Current shelter resident Austin Millwood described Journey as "the most realistic opportunity available for someone who wants to become self-sufficient again," and 

said the closing of the shelter has made "a hard situation harder," according to Oliver. 

As other area shelters are closing, such as nearby Open Door Community, Oliver encourages people to support shelters that are still open. She named the increase of housing costs and gentrification in the area as reasons more are at risk of losing their homes. 

"Our hearts are saddened that the shelter doors are closing but those of us with a passion to help will find a way to continue to support this important mission," Oliver said. 

Like North Fulton County News Now on Facebook | Follow us on Twitter and Instagram

Reader Comments ...

Next Up in Local

Kindergarten teacher allegedly drunk, carrying loaded pistol at school
Kindergarten teacher allegedly drunk, carrying loaded pistol at school

An elementary school teacher allegedly had alcohol on her breath and a loaded pistol in her purse at school Thursday, officials said.  A staff member at Shelton Elementary reported that 39-year-old Melanie Bullard smelled like she’d been drinking and school officials began an investigation about noon, Paulding County Sheriff’s spokesman...
Look for these pieces of Braves memorabilia around SunTrust Park
Look for these pieces of Braves memorabilia around SunTrust Park

From its start in Boston to Oct. 28, 1995, there’s been a lot of Braves history. And as with anyone moving into a new home, the team had a chance to plan out how to display the artifacts it was most proud of. There’s plenty to see at SunTrust Park if you know where to look.  Some items are as obvious as the 35 pennants, but...
Police fear for DeKalb mother missing for months
Police fear for DeKalb mother missing for months

Five months later, Chamblee mother Cecilia Bustamante is still missing.  The 42-year-old left her credit and debit cards, ID, passport and her 7-year-old son in late October, though police weren’t notified she was gone until Dec. 2. That was after relatives in Maryland grew concerned after she missed Thanksgiving. The Chamblee Police...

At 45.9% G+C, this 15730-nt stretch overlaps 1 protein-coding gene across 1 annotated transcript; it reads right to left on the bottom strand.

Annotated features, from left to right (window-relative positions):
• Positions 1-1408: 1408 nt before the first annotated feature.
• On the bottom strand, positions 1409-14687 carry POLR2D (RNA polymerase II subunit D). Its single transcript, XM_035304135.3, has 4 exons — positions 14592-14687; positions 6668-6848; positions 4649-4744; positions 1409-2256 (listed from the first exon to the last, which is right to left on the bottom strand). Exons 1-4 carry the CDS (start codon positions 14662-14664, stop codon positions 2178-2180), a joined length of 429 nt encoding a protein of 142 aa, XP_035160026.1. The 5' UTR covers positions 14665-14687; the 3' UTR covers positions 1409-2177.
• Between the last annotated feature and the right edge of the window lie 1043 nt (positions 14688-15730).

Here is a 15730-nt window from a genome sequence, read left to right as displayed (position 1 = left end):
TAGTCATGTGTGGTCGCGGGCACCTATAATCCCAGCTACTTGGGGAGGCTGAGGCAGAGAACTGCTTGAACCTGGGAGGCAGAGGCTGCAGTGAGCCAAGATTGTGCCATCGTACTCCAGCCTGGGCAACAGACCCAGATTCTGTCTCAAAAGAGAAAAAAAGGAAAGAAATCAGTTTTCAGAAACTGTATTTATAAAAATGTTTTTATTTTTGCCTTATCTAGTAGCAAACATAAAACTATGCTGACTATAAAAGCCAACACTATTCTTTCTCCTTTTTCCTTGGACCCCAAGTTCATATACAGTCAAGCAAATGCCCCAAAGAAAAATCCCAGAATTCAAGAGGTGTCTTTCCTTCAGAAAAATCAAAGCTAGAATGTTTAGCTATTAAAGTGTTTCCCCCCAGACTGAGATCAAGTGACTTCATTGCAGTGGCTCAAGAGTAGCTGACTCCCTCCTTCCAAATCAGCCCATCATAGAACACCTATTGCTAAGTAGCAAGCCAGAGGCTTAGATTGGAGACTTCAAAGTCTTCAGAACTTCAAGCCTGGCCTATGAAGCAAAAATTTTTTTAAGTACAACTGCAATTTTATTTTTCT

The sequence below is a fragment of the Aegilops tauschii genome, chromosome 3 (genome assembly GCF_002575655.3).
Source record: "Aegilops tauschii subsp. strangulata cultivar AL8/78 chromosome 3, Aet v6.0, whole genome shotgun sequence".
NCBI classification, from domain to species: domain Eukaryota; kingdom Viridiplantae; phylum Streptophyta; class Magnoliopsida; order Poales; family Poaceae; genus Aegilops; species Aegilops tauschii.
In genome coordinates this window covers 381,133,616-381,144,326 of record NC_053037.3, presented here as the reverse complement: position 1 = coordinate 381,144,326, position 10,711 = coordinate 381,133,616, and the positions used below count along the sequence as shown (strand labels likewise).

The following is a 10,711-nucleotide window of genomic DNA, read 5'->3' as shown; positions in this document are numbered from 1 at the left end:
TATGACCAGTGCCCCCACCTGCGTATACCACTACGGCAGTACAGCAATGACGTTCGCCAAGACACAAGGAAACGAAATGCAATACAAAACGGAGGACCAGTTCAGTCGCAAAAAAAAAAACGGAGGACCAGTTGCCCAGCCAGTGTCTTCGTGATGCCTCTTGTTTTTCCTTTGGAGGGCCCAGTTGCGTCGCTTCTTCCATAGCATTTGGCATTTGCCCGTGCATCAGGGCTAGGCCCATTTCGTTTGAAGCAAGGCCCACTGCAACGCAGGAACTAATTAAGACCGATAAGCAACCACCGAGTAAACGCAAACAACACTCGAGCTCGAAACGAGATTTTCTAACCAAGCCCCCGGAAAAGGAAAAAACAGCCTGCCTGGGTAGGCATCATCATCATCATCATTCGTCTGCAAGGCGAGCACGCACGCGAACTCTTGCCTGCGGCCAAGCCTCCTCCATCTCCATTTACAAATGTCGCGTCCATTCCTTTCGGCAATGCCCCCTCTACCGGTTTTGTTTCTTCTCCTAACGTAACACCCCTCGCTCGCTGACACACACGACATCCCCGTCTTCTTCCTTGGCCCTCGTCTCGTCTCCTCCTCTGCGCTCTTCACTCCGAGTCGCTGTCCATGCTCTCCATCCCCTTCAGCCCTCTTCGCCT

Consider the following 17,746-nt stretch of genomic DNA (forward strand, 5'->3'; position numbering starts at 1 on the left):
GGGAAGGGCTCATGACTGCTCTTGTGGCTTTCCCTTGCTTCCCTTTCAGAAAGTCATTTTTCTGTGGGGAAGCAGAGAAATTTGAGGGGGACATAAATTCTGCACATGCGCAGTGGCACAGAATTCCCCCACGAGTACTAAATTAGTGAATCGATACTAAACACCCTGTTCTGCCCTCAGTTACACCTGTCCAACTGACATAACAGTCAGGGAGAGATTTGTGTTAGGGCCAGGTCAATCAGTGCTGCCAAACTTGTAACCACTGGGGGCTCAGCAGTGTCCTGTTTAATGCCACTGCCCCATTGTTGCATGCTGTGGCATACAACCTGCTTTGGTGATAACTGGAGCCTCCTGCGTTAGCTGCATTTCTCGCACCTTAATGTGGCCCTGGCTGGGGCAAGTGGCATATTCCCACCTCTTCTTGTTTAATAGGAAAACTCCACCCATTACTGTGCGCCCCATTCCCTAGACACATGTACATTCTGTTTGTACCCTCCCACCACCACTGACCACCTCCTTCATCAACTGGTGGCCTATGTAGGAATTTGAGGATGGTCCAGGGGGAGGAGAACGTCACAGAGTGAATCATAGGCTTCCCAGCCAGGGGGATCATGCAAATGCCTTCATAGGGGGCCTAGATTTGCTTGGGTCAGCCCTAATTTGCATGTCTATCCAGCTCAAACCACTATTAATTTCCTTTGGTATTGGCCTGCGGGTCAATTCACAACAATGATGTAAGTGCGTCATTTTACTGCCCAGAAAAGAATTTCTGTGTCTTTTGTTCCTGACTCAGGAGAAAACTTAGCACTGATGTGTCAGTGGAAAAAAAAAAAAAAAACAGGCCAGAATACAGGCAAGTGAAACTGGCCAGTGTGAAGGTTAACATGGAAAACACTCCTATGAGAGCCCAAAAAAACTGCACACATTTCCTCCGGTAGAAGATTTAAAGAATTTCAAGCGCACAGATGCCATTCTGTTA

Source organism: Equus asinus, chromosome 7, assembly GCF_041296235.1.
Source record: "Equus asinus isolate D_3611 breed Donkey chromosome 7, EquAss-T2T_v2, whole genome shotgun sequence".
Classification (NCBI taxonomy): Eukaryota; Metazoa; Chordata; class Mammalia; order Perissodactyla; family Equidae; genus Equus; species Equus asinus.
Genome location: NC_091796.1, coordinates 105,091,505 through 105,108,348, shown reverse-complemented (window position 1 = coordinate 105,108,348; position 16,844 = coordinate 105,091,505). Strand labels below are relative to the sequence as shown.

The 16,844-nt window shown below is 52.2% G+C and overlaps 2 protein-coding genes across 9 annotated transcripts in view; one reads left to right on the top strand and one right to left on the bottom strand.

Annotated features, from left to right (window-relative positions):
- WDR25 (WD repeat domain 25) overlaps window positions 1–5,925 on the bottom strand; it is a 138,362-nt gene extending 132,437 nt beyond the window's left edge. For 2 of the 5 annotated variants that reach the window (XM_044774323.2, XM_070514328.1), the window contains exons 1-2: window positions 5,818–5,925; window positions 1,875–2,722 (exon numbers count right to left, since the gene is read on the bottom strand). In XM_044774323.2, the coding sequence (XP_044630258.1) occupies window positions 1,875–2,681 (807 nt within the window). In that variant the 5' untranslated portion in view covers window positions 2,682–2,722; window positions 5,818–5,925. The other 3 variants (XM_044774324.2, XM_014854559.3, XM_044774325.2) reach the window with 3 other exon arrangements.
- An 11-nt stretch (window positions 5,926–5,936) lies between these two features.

Georgia deputy had ‘watery, bloodshot eyes’ after alleged DUI crash
Georgia deputy had ‘watery, bloodshot eyes’ after alleged DUI crash

A Douglas County sheriff’s deputy faces a DUI charge after he crashed his car on the side of a road in Douglasville, according to the Georgia State Patrol.  Matthew Owen Harper, 33, crashed on Cedar Mountain Road about 7 p.m. Saturday, according to a GSP crash report.  Harper had watery, bloodshot eyes and “slow and mumbled&rdquo...
JUST IN: Downtown streets closed amid ‘red mercury’ investigation
JUST IN: Downtown streets closed amid ‘red mercury’ investigation

Officials are investigating in downtown Atlanta after reports that a man claiming to have red mercury from Africa walked into the Region 2 location of the U.S. Nuclear Regulatory Commission, police said.  “We received a call regarding a male coming into the facility carrying red mercury from Africa,” Atlanta police Officer Stephanie...
More Stories